Sunday, February 28th, 2021

Asus’s ROG Rapture GT-AXE11000 Router Turns Wi-Fi 6E a Reality

Asus ROG Rapture GT-AXE11000 Router
The ROG Rapture GT-AXE11000 is the very firs Wi-Fi 6E router on the market. Note the ROG Aura color-changing light on top.

Yes, the latest Wi-Fi 6E you’ve been holding your breath for is real! Asus announced today the ROG Rapture GT-AXE11000 router — the very first router on the market that supports the new 6 GHz Wi-Fi standard — as part of its Meta Buffs product lines.  

Update: The new router is now officially available.

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Meta Buffs is an all-new line-up, within Asus’s Republic of Gamers (ROG) brand, of gaming that includes video cards, monitors, mice, headphones, and others. And of course, there’s this new router.

Asus’s ROG Rapture GT-AXE11000 Router: Similar design and specs

The details of the ROG GT-AXE11000 are still sketchy for now, but the name itself, GT-AXE11000, rings a bell.

This router is clearly the next step from Asus’s existing GT-AX11000, which is currently the top Wi-Fi 6 tri-band gaming router. That said, for the most part, you can expect it to deliver everything the GT-AX11000 has and more.

GT AXE 11000 Ports
The new router, like its older brother, has four Gigabit LAN ports, one Gigabit WAN port and a 2.5 Gbps LAN/WAN port.

And the new GT-AXE11000 is very similar to its older brother, including the design, which is — don’t hold your breath for it! — a square box with eight antennas sticking up from the sides. On top of that, it also has similar processing power, with a quad-core 1.8 GHz 64-bit CPU and 1 GB of RAM.

It has the same amount of ports, too. The GT-AXE11000 comes with a 2.5 Gbps LAN/WAN port, four Gigabit LANs, and one Gigabit WAN. It also supports Link Aggregation on both the WAN and LAN sides to deliver multi-gig speeds.

However, there’s one big difference. The GT-AXE11000’s third band is now a 6 GHz one. It’s a tri-band router of three frequency bands, including a 2.4 GHz, 5 GHz, and 6 GHz.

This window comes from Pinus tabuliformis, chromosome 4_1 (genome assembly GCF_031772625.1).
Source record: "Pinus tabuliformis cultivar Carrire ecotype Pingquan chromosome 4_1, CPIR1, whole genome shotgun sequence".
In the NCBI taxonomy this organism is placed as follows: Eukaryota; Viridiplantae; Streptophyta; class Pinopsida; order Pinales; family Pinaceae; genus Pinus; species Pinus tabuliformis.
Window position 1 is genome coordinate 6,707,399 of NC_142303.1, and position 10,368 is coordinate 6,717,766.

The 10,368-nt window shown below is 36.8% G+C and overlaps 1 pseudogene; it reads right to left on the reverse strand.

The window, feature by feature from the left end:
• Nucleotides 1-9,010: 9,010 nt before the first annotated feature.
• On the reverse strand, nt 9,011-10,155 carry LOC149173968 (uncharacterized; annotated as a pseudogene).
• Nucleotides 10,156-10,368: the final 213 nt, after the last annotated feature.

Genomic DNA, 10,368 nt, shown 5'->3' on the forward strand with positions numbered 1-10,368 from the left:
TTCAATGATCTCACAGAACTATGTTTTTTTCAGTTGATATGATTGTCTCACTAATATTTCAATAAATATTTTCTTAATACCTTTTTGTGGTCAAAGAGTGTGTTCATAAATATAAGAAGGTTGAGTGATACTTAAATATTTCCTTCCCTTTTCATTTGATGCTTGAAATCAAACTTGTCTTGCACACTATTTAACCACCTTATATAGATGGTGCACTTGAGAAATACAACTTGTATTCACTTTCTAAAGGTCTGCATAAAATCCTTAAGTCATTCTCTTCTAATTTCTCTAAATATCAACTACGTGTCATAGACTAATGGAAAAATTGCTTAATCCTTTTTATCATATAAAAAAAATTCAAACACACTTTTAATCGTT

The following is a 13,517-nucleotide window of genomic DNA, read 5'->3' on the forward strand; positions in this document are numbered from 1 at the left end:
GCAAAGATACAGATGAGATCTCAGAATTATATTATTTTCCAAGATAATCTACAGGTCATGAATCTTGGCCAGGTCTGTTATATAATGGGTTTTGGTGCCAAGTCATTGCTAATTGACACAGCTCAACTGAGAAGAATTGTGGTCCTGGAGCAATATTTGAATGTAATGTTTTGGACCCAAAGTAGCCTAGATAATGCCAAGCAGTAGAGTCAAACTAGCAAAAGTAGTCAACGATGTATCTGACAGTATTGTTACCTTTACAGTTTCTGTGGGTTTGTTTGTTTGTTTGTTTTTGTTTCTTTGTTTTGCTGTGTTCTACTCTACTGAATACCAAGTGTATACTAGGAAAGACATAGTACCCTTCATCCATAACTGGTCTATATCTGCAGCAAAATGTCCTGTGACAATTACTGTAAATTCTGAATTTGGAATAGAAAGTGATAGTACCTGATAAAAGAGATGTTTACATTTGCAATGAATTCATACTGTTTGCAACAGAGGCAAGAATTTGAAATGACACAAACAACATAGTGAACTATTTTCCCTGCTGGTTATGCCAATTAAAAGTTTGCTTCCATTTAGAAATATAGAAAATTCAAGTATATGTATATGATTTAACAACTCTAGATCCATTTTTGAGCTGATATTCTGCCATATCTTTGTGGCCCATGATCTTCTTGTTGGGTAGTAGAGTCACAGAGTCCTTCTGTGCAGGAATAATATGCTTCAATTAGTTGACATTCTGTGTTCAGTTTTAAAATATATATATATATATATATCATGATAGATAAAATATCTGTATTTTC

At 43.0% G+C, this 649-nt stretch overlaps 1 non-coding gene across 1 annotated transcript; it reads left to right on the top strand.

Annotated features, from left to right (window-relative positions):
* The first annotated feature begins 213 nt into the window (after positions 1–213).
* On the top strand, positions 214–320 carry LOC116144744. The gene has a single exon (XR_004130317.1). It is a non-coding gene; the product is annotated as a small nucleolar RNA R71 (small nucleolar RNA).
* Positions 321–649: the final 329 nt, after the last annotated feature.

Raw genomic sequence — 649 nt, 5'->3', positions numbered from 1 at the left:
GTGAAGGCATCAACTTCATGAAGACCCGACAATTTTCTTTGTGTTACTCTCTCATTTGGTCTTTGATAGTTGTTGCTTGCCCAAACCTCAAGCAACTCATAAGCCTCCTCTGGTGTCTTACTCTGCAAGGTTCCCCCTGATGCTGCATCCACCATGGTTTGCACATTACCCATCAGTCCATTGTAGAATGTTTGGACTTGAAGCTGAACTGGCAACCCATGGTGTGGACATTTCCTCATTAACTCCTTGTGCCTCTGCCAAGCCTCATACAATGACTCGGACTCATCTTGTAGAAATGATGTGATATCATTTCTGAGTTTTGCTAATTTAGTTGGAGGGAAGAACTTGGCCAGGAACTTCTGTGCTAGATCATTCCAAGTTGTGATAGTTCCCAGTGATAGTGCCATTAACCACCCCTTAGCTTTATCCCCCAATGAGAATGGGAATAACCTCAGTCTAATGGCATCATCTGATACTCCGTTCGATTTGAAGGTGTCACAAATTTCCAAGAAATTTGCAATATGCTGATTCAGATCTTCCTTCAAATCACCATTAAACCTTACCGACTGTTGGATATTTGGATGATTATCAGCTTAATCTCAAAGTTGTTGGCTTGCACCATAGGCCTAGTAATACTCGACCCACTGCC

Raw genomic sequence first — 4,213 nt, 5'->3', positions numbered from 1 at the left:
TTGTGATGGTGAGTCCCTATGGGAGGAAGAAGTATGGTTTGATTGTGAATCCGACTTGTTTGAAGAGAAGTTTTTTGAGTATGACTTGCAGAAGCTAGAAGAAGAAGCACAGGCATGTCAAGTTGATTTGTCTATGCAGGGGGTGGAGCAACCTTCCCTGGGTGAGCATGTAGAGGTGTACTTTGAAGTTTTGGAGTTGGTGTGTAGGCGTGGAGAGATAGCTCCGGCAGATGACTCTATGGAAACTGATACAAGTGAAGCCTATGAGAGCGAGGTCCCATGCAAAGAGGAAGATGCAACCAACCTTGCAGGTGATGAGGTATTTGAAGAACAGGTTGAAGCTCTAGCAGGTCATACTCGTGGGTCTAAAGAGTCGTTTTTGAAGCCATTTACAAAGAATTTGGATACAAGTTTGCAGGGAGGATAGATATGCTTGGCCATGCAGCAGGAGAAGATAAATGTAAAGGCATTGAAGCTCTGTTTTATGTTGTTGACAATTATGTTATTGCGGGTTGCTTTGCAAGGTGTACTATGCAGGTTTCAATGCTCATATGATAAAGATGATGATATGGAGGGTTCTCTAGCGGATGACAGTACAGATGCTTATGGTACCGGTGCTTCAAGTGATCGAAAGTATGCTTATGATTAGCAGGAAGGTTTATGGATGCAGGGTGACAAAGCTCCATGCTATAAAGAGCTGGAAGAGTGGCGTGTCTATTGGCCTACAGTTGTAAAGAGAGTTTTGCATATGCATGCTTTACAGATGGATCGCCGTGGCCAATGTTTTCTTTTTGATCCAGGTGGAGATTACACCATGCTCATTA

As a result, it has access to an additional seven continuous 160 MHz channels or fourteen 80 MHz ones. This allows for super-fast Wi-Fi 6 speeds with ease. In return, though, in a wireless mesh, the router can’t use any band as the dedicated backahul.

In terms of capacity, though, the new router delivers the same as its predecessor. It has up to 11000 Mbps of combined theoretical bandwidth across all bands. The new 6 GHz band means you will likely enjoy its top speed consistently when you use Wi-Fi 6E clients.

Due to the spectrum shortage, the 5 GHz band has proved to have a hard time delivering Wi-Fi 6’s full potential. On this band, the only way a router can operate in a 160MHz channel bandwidth is via the use of DFS channels, which are problematic when radar signals are present.

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Availability

Asus says the GT-AXE11000’s release date is set for sometime in December, though there’s a chance it might be delayed till early 2021. You’ll likely find its full review here around then.

It’s unclear how much it will cost, but you can expect it to be more expensive than the GT-AX11000. There’s no rush in getting it, however. You’ll also need Wi-Fi 6E clients to enjoy the new standard’s speed. And those might take even longer, possibly sometimes in 2021, to be available, unless you’re willing to get your hand dirty and perform an upgrade from third-party parts.

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Nonetheless, this is an exciting development. With the introduction of the ROG Rapture GT-AXE11000, Asus has just made the Wi-Fi 6E standard official. My take is other networking vendors will soon follow suit. And that means the new era of hopefully much better wireless speeds is (almost) here.

Update: The new router is now officially available.

In a spending mood? (•)

58 thoughts on “Asus’s ROG Rapture GT-AXE11000 Router Turns Wi-Fi 6E a Reality”

  1. Hi Dong,

    A question: I was planning on purchasing a Asus AX11000 to serve as the main router with my 2 Asus XT8s in a mesh setup. With the AXE11000 coming out this month I thought I should get it instead. However, your statement ” the router can’t use any band as the dedicated backhaul” is making me reconsider. I can’t do a wired backhaul so does that mean I will actually get reduced coverage with the AXE11000 setup?
    thanks,
    Carmine

    Reply
  2. Hi Dong,
    Xiaomi recently made its first Wi-Fi 6E router official. The Mi Router AX6000 is priced at CNY 599 (about $91) and is currently available for reservation in China and will be going on its first sale on January 8 2021.
    I was shocking that the price is so cheap compare to North America. If I have someone in China, can I ask them to buy one and send to me, do you think it will ok to use in North America? Thanks

    Reply
  3. Hey Dong,

    Any idea how the GT-AXE11000 will play in AiMash with the XT8? Will the 5GHz band be used for backhaul?

    Thanks,
    Dror

    Reply
  4. Sounds like the price will be up there, at lease initially. Would love to see how the XT-8 model evolves to include 6E. I have 6000 SQFT to cover, lots of walls and floors for the signal to go through. I need mesh coverage with good signal strength for getting to wifi cameras positioned outside the building.